Having said that, I don't understand the OFSTED report really. It doesn't tell you whether these children really can read and write at a decent level by 16 or not.

The DfE performance tables tell another tale. The results most years are pretty rubbish. 2011 was a peak year.

Smoke screens and flatter and deceive.

As an independent school do they have to have OFSTED? Bet they won't want them back with their new ways of inspecting the teaching of reading.

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Re: TES: Phonics fails dyslexics, says head

Post by maizie » Thu Nov 13, 2014 6:12 pm

They don't get 'good' GCSE results, not if you go by the usual criterion of 5 grade A* - C including Maths & English

There's a table here:

http://www.parentdish.co.uk/school-find ... ol/124488/

I suspect that English is the stumbling block. It is fairly easy to get most other GCSEs, especially with special access arangements (readers, extra time etc) but a C for English does require reading skills.

But, with only 125 pupils, presumably spread over Y7 - Y11, there would be an average of 25 pupils per year group. Individual pupil's attainment (or lack of) at GCSE in cohorts this small would have a strong influence on the percentage figure.

I am absolutely intrigued by this 'morphemic' method. :mrgreen:

Edit: Sorry, inaccurate figures. 116 pupils spread over Y3 - Y13, so, 10 years = average 11 pupils per year group. Individual pupil results even more significant.

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Re: TES: Phonics fails dyslexics, says head

Post by volunteer » Thu Nov 13, 2014 6:20 pm

Yes. Particularly the quote from pupils in the OFSTED report which says that they will always need this method, whatever it is. Does Dr Whathisname re-write everything the pupils may want to read in their future life?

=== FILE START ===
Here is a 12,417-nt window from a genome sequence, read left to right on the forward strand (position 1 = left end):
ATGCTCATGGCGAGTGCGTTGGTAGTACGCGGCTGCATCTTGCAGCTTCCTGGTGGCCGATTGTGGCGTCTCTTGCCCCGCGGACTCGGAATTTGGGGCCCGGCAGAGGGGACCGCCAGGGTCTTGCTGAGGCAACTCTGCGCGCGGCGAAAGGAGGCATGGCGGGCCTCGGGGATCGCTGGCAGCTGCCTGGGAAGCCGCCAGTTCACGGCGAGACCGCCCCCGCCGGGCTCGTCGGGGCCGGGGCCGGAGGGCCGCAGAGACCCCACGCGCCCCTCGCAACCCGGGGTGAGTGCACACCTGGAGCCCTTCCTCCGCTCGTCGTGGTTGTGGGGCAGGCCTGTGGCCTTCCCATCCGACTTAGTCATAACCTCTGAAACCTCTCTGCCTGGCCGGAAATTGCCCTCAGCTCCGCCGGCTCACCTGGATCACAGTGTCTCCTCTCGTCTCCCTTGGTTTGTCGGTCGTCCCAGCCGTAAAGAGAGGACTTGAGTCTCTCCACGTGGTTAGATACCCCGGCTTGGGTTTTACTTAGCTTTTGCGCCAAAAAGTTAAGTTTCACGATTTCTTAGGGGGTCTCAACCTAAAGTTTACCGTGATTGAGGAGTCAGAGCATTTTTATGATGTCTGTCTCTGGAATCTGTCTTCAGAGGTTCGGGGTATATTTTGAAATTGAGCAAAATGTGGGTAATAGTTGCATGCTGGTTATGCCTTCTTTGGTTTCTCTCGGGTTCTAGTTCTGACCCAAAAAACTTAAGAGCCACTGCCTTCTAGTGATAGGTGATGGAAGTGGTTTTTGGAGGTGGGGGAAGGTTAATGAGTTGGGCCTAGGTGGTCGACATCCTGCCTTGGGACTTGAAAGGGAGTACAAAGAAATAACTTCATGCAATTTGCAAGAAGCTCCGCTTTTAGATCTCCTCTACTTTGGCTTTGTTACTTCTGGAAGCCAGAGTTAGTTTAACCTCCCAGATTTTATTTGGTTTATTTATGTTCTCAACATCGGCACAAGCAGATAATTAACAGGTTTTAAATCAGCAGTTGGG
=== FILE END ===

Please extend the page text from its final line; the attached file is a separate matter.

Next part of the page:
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Re: TES: Phonics fails dyslexics, says head

Post by JIM CURRAN » Fri Nov 14, 2014 8:52 am

Their GCSE results for five or more including Maths and English grades A* - C are abysmal or am I not reading the graph correctly. Their best year was 2011 with 29 per cent. There are no children on the free school meals register. Last year in my own school which has 40 per cent free school meals 54 % of the students achieved 5 or more GCSE's grades A* - C including Maths and English and we have a Grammar school on the same campus which takes the most academically gifted.

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Re: TES: Phonics fails dyslexics, says head

Post by maizie » Fri Nov 14, 2014 4:27 pm

And we do know that many 'dyslexics' have no problem with GCSEs and A levels but very many are 'diagnosed' when they get to university...

It might make one wonder quite what 'dyslexia' means ;-)

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Re: TES: Phonics fails dyslexics, says head

Post by volunteer » Fri Nov 14, 2014 6:44 pm

Yes, their results on the DfE website are rubbish - 2011 was a (low) peak. How did OFSTED say what it did in 2011? Have they written these children off too?